There is a compelling argument to include a variety of visual activities to improve reading and overall learning skills. According to the research from Early Choice Pediatric Therapy, once a child enters school, about 75% of the classroom activities are directed through visual processing pathways. Additionally, when we think about the human brain, about 40% of the brain is involved in one form or another with visual processing. (National Vision Research Institute of Australia)

Let me explain… Upon visual input, visual signals leave the eye and follow a path into the superior colliculus in the brainstem. This is where the electrical impulses react and control all eye movements. These eye movements include blinking, dilating pupils, and tracking objects that are moving or tracking a line of words. The optic nerve then forms synapses and sends neurons to the occipital lobe of the cerebral cortex. This pathway is responsible for experiencing and controlling visual perception. The input comes from both eyes. The right cortex receives impulses from the left orbit. The left cortex receives input from the right orbit. Once these visual signals are sent to the cerebral cortex, the cortex processes them and makes sense of them.

Research Behind Visual Processing

Research on eye movements has been going on for many years. The 2009 eye movement study by Levy, Bickness, Slattery, and Raynor shows that eye movements are based on the visual perceptual input. This input is combined with grammatical language input (the word order within a sentence). Every reader combines the perceptual input with sentence structure to guide the saccadic movement of their eyes.  Saccades are the rapid movements of the eyes.

For example, the word flour is reread more often in sentence 1a than in sentence 1b or than the word wheat in sentence 1c):

1a. He swept the flour that he spilled.

1b. The baker needed more flour for the special bread.

1c. He swept the wheat that he spilled.

Reading involves saccades, rapid eye movements.

These rapid eye movements and tracking movements are separated by fixations when the eyes are relatively still. Saccade movements typically travel about 6 to 9 letter spaces. They are not impacted by the size of print. The complete perceptual span typically extends to 14 or 15 letter spaces to the right and 3 to 4 spaces to the left. It is the saccade movement to the left combined with the perceptual span length that assures that every letter of every word enters the visual field.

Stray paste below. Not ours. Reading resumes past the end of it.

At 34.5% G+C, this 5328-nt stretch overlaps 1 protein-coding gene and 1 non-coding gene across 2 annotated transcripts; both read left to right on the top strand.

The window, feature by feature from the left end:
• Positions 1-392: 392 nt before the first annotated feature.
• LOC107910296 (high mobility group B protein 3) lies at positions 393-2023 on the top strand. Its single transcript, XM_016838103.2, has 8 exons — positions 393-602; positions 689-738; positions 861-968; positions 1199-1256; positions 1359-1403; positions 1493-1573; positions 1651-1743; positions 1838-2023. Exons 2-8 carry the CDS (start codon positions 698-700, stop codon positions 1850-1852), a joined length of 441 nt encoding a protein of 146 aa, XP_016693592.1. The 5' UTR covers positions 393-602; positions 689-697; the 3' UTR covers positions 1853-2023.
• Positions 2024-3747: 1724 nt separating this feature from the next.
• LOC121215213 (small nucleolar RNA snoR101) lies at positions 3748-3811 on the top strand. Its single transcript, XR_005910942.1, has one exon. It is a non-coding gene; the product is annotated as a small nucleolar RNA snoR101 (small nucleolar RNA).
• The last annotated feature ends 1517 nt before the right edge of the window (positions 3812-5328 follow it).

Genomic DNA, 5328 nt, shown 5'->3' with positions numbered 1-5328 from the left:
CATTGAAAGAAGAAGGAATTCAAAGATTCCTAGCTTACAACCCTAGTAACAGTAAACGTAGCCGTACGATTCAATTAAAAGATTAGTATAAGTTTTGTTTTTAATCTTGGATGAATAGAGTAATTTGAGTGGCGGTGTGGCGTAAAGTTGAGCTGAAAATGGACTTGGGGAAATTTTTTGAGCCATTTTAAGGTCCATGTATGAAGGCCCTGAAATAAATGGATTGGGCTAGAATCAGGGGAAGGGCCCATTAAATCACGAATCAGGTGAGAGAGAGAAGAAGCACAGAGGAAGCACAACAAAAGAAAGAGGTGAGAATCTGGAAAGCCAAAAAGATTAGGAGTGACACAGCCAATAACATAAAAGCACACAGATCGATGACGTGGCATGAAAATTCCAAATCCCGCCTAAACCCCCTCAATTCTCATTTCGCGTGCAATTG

Can you read this whole sentence quickly?

About 10-15% of the time, readers also shift back (known as regression) to look back at the material that has already been read. And as the text becomes more difficult, saccade length tends to decrease and regression frequency increases. It is important to note that the space between words does facilitate fluent reading. When the spacing between words varies or is not available, reading is slowed by as much as 50%. The research further notes that efficient eye movement is more critical than generating predictions of upcoming words. Readers systematically move their eyes from left to right across the text. Then, they fixate on most of the content words. The processing associated with each word is very rapid, and the link between the eyes and the mind is very tight. Rayner, K. (1997) Scientific Studies of Reading, 1(4) pages 317-339.

After-School Reading Program with Spelling and Phonics

After-School Reading Program incorporates the 9 Areas of Visual Processing

Scholar Within’s Summer Reading Program uses proven methods that improve your visual processing system:

  1. Reading fluency training
  2. Rapid naming activities
  3. Visual memory activities
  4. Visual discrimination activities
  5. Eye-aiming activities

Learn More about After-School Reading Program

Who is Bonnie Terry?

Bonnie Terry, M.Ed., BCET is the author of Five Minutes To Better Reading Skills, Ten Minutes To Better Study Skills, and numerous other books, reading games, and guides. She is a Board Certified Educational Therapist and internationally recognized as America’s Leading Learning Specialist and the founder of Scholar Within, Inc. Terry is an expert in identifying students’ learning disabilities. Ms. Terry coaches teachers and parents so they can give their child a 2 to 4-year learning advantage in just 45-60 minutes a day. She is a frequent media guest and speaker.